Dur­ing the course of the probe, in­vest­ig­at­ors star­ted look­ing in­to al­leg­a­tions that Bren­nan had mo­les­ted a Chester County boy in 1996. The grand jur­ors said Lynn knew of pre­vi­ous al­leg­a­tions against Bren­nan but had trans­ferred him in­stead of keep­ing him away from chil­dren. Bren­nan was as­signed to St. Jerome in 1997.

On Aug. 5, Sarmina said jury se­lec­tion would be­gin Feb. 21, 2012, and the tri­al is set to be­gin on March 26.

AN­OTH­ER IS­SUE

Pro­sec­utors said Bevilac­qua, who is a law­yer, is rep­res­en­ted by the same law firm that rep­res­ents the arch­diocese and that there was a po­ten­tial for a con­flict of in­terest. Sarmina said she also will hear ar­gu­ments on that point on Monday.

Ques­tions of con­flict of in­terest are not new in this case. Lynn’s at­tor­neys are be­ing paid by the arch­diocese, a point that con­cerned Com­mon Pleas Court Judge Ren­ee Card­well Hughes. Dur­ing a March hear­ing, the judge — who has since left the bench to head the loc­al Red Cross — cau­tioned Lynn that “someone else whose in­terest might not al­ways align with yours is pay­ing your at­tor­neys” and sug­ges­ted to Lynn that there might be sev­er­al con­flicts. Lynn said he trus­ted his at­tor­neys.

Bevilac­qua is a de­fend­ant in five civil cases filed this year that in­volve al­leg­a­tions of sexu­al ab­use by priests.

Two of those cases in­volve former North­east Phil­adelphia res­id­ents who said they were mo­les­ted by a priest at Our Lady of Cal­vary Church in Mill­brook. Lynn is a de­fend­ant in those cases, too.

Phil Gaughan, of Delaware, filed suit as a John Doe in March, but dur­ing a news con­fer­ence, he iden­ti­fied him­self and said that he had been mo­les­ted by the Rev. John E. Gillespie from 1994 to 1997. Gaughan was a teen­ager and sac­ristan of Our Lady of Cal­vary at the time.

Named in Gaughan’s suit were Car­din­al Justin Rigali, who re­cently re­tired as the city’s arch­bish­op; Bevilac­qua, the pre­vi­ous arch­bish­op; Lynn; and two oth­er arch­dioces­an em­ploy­ees.

Gaughan al­leged that the de­fend­ants ma­li­ciously en­gaged in a crim­in­al con­spir­acy to en­danger chil­dren by tak­ing no ac­tions against priests ac­cused of mo­lest­ing chil­dren and that the arch­dioces­an vic­tim as­sist­ance co­ordin­at­ors took in­form­a­tion from vic­tims and shared them with the arch­diocese and its at­tor­neys after mis­lead­ing the vic­tims to be­lieve that their dis­cus­sions were con­fid­en­tial.

The suit al­leged, as did a re­cent grand jury, that Lynn was fully aware of the sexu­al ab­use by priests.

“There is no doubt Lynn talked to Bevilac­qua about Gillespie,” said Hamilton, one of Gaughan’s at­tor­neys.

Later in March, a man who said he was sexu­ally ab­used by Gillespie be­fore 1994 also sued the arch­diocese.

In his suit, the plaintiff, iden­ti­fied as John Doe 168, said he was mo­les­ted while an al­tar boy from 1988 through ’91 at Our Lady of Cal­vary.

In his suit, John Doe 168 also named Rigali, Bevilac­qua, Kar­en Beck­er, the dir­ect­or of the Arch­dioces­an Of­fice of Child and Youth Pro­tec­tion; and Mag­gie Mar­shall, the arch­diocese’s vic­tims as­sist­ance co­ordin­at­or.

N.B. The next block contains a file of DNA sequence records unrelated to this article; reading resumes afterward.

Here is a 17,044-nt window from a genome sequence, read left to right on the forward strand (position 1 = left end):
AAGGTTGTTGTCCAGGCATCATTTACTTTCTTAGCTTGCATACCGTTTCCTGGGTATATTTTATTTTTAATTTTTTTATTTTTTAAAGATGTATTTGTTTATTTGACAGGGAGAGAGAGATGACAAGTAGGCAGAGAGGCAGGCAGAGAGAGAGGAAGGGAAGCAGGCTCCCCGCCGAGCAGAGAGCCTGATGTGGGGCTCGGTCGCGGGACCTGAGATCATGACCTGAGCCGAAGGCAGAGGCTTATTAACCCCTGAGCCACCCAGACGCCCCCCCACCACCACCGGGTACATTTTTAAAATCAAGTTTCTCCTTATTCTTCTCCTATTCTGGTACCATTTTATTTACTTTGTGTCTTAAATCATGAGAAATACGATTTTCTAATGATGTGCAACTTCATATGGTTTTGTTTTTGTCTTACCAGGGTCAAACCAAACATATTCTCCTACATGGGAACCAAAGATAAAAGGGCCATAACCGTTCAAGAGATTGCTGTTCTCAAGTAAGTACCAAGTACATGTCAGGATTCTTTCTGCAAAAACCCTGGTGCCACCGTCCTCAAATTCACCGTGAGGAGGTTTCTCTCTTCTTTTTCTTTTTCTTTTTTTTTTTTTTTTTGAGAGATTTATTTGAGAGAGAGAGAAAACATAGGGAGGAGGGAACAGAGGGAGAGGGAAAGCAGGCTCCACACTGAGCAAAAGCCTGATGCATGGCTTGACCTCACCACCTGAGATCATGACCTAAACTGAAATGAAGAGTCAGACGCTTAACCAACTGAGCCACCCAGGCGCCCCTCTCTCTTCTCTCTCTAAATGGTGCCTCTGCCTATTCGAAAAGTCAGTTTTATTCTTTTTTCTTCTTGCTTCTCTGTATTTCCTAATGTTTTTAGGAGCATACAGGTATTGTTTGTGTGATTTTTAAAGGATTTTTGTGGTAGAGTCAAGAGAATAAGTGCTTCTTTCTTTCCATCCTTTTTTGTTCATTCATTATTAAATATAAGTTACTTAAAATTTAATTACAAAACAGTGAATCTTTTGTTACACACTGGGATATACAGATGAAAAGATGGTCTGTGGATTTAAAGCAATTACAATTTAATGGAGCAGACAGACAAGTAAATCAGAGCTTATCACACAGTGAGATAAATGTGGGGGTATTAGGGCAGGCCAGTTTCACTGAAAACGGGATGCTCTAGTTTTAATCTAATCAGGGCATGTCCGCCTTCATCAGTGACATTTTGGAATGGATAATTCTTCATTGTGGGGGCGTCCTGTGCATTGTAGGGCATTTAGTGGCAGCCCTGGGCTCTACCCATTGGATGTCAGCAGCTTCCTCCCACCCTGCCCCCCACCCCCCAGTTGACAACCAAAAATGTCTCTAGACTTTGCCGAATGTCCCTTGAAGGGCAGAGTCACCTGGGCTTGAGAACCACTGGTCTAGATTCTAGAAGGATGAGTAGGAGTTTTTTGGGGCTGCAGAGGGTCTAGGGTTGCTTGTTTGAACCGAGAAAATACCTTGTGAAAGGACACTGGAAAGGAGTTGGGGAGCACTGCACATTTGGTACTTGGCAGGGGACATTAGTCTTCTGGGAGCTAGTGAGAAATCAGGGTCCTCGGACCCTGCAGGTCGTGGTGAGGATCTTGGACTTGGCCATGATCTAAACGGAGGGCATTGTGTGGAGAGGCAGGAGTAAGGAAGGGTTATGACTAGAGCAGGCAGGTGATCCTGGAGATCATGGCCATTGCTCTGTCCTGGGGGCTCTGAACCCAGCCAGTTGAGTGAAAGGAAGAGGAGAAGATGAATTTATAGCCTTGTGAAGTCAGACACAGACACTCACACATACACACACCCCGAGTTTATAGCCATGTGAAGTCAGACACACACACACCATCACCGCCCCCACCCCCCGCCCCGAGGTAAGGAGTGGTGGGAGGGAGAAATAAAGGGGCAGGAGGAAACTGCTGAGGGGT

The ques­tion of Bevilac­qua’s com­pet­ency as a wit­ness could have some im­pact on the civil cases, Hamilton said. Wheth­er the car­din­al could be a wit­ness in those cases might de­pend on how the crim­in­al case goes, Hamilton said.

Rul­ings in the crim­in­al case might not ne­ces­sar­ily af­fect a civil tri­al, she said, but if the car­din­al is not re­garded as an ac­cept­able wit­ness in the crim­in­al case, it would be strong evid­ence that he is not com­pet­ent, and that is­sue would be rel­ev­ant in the civil cases, she said. ••

Grand jury: Bevilac­qua was a “dif­fi­cult di­lemma”

A Phil­adelphia grand jury look­ing in­to sexu­al ab­use by clergy re­garded Car­din­al An­thony Bevilac­qua as a “dif­fi­cult di­lemma.”

Grand jur­ors wrote they be­lieved the car­din­al knew about the arch­dioces­an priests who mo­les­ted chil­dren. Re­luct­antly, they de­cided not to charge him with en­dan­ger­ing the wel­fare of chil­dren, al­though they did charge his sec­ret­ary for clergy, Monsignor Wil­li­am Lynn.

They main­tained Lynn en­dangered chil­dren by shield­ing two priests they said were mo­lesters, and said “we would like to hold Car­din­al Bevilac­qua ac­count­able as well” as Lynn. But they doubted Bevilac­qua, who headed the city’s Ro­man Cath­ol­ic arch­diocese from 1988 to 2003, could be suc­cess­fully tied to those cases.

They also wrote they were con­cerned about his health but not cer­tain that what they had been told about Bevilac­qua’s con­di­tion was be­liev­able.

“We have no doubt that his know­ing and de­lib­er­ate ac­tions dur­ing his ten­ure as arch­bish­op also en­dangered thou­sands of chil­dren in the Phil­adelphia arch­diocese. Monsignor Lynn was car­ry­ing out the car­din­al’s policies ex­actly as the car­din­al dir­ec­ted,” grand jur­ors wrote.

Fur­ther …

“The car­din­al’s top law­yer ap­peared be­fore the grand jury and test­i­fied that the car­din­al … suf­fers from de­men­tia and can­cer,” they wrote. “We are not en­tirely sure what to be­lieve on that point. We do know, however, that, over the years, Car­din­al Bevilac­qua was kept closely ad­vised of Monsignor Lynn’s activ­it­ies and per­son­ally au­thor­ized many of them.”

Grand jur­ors wrote that Bevilac­qua’s at­tor­ney, Wil­li­am Sas­so, told them the car­din­al’s doc­tors be­lieve it would be “ex­tremely trau­mat­ic” for the car­din­al to testi­fy be­fore the grand jury and that any testi­mony he gave would be un­re­li­able. ••

You can reach at jloftus@bsmphilly.com.